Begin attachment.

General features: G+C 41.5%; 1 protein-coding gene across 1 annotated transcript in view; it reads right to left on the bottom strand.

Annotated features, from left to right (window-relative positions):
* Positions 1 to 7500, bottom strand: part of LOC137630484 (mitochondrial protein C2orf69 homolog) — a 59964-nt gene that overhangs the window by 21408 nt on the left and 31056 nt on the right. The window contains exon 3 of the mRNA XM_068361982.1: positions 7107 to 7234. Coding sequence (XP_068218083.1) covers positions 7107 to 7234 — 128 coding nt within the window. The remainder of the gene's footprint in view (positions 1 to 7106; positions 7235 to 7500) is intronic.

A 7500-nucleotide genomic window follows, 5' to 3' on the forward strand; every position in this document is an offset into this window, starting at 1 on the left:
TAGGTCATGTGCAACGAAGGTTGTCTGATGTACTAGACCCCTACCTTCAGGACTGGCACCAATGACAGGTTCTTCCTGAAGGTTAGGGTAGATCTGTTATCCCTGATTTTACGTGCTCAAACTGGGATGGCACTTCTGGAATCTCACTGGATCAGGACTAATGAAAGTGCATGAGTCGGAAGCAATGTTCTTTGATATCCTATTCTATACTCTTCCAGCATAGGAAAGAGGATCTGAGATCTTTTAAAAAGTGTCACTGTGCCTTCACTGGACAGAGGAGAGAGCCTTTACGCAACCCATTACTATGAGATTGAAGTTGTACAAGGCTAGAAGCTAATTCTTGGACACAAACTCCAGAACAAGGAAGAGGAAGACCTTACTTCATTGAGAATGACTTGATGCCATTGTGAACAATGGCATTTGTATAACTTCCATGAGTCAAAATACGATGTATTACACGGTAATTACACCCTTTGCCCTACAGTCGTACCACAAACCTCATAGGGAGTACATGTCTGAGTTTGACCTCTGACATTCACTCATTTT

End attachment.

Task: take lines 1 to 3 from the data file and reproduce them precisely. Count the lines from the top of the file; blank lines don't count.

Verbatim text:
General features: G+C 41.5%; 1 protein-coding gene across 1 annotated transcript in view; it reads right to left on the bottom strand.

Annotated features, from left to right (window-relative positions):
* Positions 1 to 7500, bottom strand: part of LOC137630484 (mitochondrial protein C2orf69 homolog) — a 59964-nt gene that overhangs the window by 21408 nt on the left and 31056 nt on the right. The window contains exon 3 of the mRNA XM_068361982.1: positions 7107 to 7234. Coding sequence (XP_068218083.1) covers positions 7107 to 7234 — 128 coding nt within the window. The remainder of the gene's footprint in view (positions 1 to 7106; positions 7235 to 7500) is intronic.